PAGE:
- ^ Erlewine, Stephen Thomas. John Wesley Harding (album) at Allmusic
- ^ Rolling Stone review
- ^ Quoted in Riley, Tim (1999), p. 171.
- ^ Dundas, and Heylin
- 'Bob Dylan: John Wesley Harding (1967) - SACD', SendMeMovies.com (2004) Retrieved July 22, 2005.
- 'Bob Dylan: John Wesley Harding (CD)' SonyMusicStore.com (2005) Retrieved July 22, 2005.
- Dundas, Glen. Tangled Up in Tapes : a Recording History of Bob Dylan (Thunder Bay, Ontario: SMA Services, 1999 (4th ed.)) ISBN 0-9698569-2-X
- Heylin, Clinton. Bob Dylan : The Recording Sessions, 1960-1994 (London: St. Martin's, 1995) ISBN 0-312-13439-8
- An article about the cover photo of John Wesley Harding can be found on a fansite for The Band.
Their Satanic Majesties Request
by The Rolling Stones
Australian Kent Music Report number-one album
March 23–29, 1968
Disraeli Gears by Cream
Greatest Hits by The Supremes
Scott 2 by Scott Walker
UK Albums Chart number-one album
9 March – 18 May 1968
25 May – 15 June 1968
Scott 2 by Scott Walker
Love, Andy by Andy Williams
Bob Dylan Studio albumsBob Dylan · The Freewheelin' Bob Dylan · The Times They Are a-Changin' · Another Side of Bob Dylan · Bringing It All Back Home · Highway 61 Revisited · Blonde on Blonde · John Wesley Harding · Nashville Skyline · Self Portrait · New Morning · Pat Garrett & Billy the Kid · Dylan · Planet Waves · Blood on the Tracks · The Basement Tapes · Desire · Street-Legal · Slow Train Coming · Saved · Shot of Love · Infidels · Empire Burlesque · Knocked Out Loaded · Down in the Groove · Oh Mercy · Under the Red Sky · Good as I Been to You · World Gone Wrong · Time Out of Mind · Love and Theft · Modern Times · Together Through Life · Christmas in the Heart Live albumsBefore the Flood · Hard Rain · Bob Dylan at Budokan · Real Live · Dylan & the Dead · The 30th Anniversary Concert Celebration · MTV Unplugged · Live 1961–2000: Thirty-Nine Years of Great Concert Performances · Live at the Gaslight 1962 · Live at Carnegie Hall 1963 · In Concert – Brandeis University 1963 Compilations The Bootleg SeriesVolumes 1–3 (Rare & Unreleased) 1961–1991 · Vol. 4: Bob Dylan Live 1966, The "Royal Albert Hall" Concert · Vol. 5: Bob Dylan Live 1975, The Rolling Thunder Revue · Vol. 6: Bob Dylan Live 1964, Concert at Philharmonic Hall · Vol. 7: No Direction Home: The Soundtrack · Vol. 8: Tell Tale Signs: Rare and Unreleased 1989-2006 · Vol. 9: The Witmark Demos: 1962–1964 Concerts and tours Never Ending Tour Films Writings Books about DylanThe Bob Dylan Encyclopedia · Bob Dylan, Performing Artist · Invisible Republic · The Cambridge Companion to Bob Dylan Related articlesAlbums · American folk music revival · Awards · Bob Dylan bootleg recordings · List of Basement Tapes songs · The Bootleg Series · Discography · List of artists who have covered Bob Dylan songs · Related topics · Songs recorded by Bob Dylan · Songs written by Bob Dylan · Great White Wonder · The Lost Notebooks of Hank Williams · The Masked Marauders · Theme Time Radio Hour · The Best of Bob Dylan's Theme Time Radio Hour · Traveling Wilburys Book:Bob Dylan · Category:Bob Dylan · Portal:Bob Dylan · WikiProject:Bob Dylan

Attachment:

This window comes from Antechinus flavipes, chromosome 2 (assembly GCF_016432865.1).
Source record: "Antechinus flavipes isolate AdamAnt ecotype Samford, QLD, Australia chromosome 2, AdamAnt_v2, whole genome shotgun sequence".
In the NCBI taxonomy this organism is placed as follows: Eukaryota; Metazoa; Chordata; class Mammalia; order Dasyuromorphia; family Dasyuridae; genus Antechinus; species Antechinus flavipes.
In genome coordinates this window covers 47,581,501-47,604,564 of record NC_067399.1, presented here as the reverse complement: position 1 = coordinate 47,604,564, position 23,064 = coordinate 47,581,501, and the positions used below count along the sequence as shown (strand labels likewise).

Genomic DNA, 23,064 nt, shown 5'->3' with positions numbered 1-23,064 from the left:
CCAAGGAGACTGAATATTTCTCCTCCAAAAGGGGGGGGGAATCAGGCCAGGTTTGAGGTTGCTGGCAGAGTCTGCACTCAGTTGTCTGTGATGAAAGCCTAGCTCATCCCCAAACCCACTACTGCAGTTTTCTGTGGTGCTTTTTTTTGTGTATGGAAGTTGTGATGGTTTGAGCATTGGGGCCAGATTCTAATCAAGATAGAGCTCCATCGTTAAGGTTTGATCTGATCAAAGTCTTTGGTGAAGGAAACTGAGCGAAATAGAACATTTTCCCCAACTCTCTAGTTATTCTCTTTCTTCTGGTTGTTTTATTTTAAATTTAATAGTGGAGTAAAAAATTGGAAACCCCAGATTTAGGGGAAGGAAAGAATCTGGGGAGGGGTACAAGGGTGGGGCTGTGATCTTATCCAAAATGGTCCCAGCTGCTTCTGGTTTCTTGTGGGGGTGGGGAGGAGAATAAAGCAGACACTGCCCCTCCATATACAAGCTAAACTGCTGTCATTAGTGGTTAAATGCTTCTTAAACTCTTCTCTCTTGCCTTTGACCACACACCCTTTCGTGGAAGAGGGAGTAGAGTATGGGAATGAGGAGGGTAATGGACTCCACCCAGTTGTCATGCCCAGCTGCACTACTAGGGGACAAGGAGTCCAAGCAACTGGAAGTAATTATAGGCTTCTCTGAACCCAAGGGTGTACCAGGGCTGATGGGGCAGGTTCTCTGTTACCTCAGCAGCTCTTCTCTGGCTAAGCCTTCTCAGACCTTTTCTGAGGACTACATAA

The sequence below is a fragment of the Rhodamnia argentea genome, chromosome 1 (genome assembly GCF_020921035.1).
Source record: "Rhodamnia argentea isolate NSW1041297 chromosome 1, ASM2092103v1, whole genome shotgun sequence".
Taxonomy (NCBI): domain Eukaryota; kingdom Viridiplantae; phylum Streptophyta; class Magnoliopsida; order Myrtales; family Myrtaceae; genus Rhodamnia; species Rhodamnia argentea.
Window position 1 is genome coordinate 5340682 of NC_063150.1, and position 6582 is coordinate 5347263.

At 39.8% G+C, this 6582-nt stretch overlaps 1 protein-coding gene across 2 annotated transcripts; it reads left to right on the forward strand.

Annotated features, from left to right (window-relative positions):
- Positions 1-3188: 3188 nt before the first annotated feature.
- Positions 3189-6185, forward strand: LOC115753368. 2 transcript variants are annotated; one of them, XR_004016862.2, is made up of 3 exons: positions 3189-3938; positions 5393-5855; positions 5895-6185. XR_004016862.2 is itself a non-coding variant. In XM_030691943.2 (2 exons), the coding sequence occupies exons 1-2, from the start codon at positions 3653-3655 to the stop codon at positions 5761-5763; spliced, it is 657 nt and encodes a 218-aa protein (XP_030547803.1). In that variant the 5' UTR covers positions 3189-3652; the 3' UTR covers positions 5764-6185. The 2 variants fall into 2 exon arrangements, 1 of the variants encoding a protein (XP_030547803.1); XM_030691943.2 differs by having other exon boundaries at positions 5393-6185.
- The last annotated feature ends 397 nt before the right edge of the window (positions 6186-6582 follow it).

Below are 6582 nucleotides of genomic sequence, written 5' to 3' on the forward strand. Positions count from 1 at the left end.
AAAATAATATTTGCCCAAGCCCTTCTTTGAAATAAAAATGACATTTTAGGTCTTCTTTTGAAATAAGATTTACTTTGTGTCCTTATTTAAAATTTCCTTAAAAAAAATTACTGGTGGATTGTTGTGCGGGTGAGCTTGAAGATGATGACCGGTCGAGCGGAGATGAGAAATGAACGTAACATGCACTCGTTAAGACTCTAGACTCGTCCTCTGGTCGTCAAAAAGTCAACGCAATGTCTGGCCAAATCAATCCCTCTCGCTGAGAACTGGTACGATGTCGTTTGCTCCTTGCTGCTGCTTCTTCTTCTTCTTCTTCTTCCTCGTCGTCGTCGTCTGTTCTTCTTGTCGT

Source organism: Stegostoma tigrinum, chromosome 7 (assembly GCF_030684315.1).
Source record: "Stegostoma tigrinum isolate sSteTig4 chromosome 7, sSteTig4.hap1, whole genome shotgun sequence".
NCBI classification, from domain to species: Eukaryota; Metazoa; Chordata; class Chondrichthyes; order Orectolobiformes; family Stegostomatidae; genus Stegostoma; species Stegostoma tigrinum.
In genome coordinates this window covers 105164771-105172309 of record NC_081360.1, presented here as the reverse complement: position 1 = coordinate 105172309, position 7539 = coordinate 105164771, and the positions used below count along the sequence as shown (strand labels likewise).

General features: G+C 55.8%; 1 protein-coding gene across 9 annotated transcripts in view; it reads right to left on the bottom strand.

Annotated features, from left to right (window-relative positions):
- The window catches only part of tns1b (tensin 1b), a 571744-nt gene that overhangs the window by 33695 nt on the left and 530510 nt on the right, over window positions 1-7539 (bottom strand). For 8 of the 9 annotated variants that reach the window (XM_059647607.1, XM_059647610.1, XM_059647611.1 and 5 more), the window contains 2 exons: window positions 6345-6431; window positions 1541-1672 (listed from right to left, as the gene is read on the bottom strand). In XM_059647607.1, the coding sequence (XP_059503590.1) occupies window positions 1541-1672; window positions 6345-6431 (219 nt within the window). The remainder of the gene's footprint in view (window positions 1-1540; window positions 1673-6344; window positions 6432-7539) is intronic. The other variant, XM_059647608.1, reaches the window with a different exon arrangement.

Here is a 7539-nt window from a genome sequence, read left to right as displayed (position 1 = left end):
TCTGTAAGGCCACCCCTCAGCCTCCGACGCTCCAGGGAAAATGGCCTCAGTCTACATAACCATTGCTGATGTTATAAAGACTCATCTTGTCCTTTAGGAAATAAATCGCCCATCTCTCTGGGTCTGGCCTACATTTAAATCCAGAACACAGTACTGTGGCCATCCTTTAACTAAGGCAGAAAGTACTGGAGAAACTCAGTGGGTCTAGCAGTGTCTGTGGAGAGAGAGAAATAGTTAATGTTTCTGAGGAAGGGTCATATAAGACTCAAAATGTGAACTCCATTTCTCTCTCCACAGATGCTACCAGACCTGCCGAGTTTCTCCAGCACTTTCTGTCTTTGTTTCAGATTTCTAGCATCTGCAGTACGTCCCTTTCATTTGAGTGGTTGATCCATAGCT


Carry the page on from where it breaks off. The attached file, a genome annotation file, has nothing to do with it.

Wikimedia Foundation. 2010.
Look at other dictionaries:
John Wesley Harding — Álbum de Bob Dylan Publicación 27 de diciembre de 1967 Grabación 17 de octubre 29 de noviembre de 1967 Género(s) Folk, Country … Wikipedia Español
John Wesley Harding — Album par Bob Dylan Sortie 27 décembre 1967 Enregistrement 17 octobre 29 novembre 1967 Durée 38:58 Genre Folk … Wikipédia en Français
John Wesley Harding — may refer to:* John Wesley Harding (album), a 1967 Bob Dylan album * John Wesley Harding (song), title song to the 1967 Bob Dylan album * John Wesley Harding (singer) (b. 1965), an English singer (born Wesley Harding Stace) * John Wesley Hardin… … Wikipedia
John Wesley Harding (singer) — Wesley Stace (born 22 October 1965) is a folk/pop singer songwriter who often goes by the stage name John Wesley Harding and who has called his style of music folk noir and gangsta folk .He was born in Hastings, East Sussex, England. His given… … Wikipedia
John Wesley Harding — Studioalbum von Bob Dylan Veröffentlichung 27. Dezember 1967 Label Columbia … Deutsch Wikipedia
John Wesley (disambiguation) — John Wesley may refer to: * John Wesley, British Christian theologian * John Wesley (artist), modern American painter * John Wesley (guitarist), American rock singer and guitarist * John Wesley Davis, American politician * John Wesley Dean III,… … Wikipedia
John Wesley Hardin — (May 26, 1853 August 19, 1895) was an outlaw and gunfighter of the American Old West. He was born in Bonham, Fannin County, Texas. In the history of nineteenth century western America, Hardin was an especially brutal, prolific killer. Hardin shot … Wikipedia
John Wesley — Pour les articles homonymes, voir Wesley. John Wesley John Wesley (1703 1791) est un prêtre anglican britannique. Wesley est en grande partie crédité, avec son frère Charles Wesley, comme étant l un des fondateurs de l Église … Wikipédia en Français
John Harding — is a name that may refer to:*J. Eugene Harding (1877 ndash;1959), U.S. Representative from Ohio *John Harding, 1st Baron Harding of Petherton (1896 ndash;1989), British World War II general and governor of Cyprus *John Harding (Sha ko hen the… … Wikipedia
Harding — ist der Familienname folgender Personen: Ann Harding (1901–1981), US amerikanische Schauspielerin Benjamin F. Harding (1823–1899), US amerikanischer Politiker Chester Harding (Maler) (1792–1866), US amerikanischer Maler Chester Harding… … Deutsch Wikipedia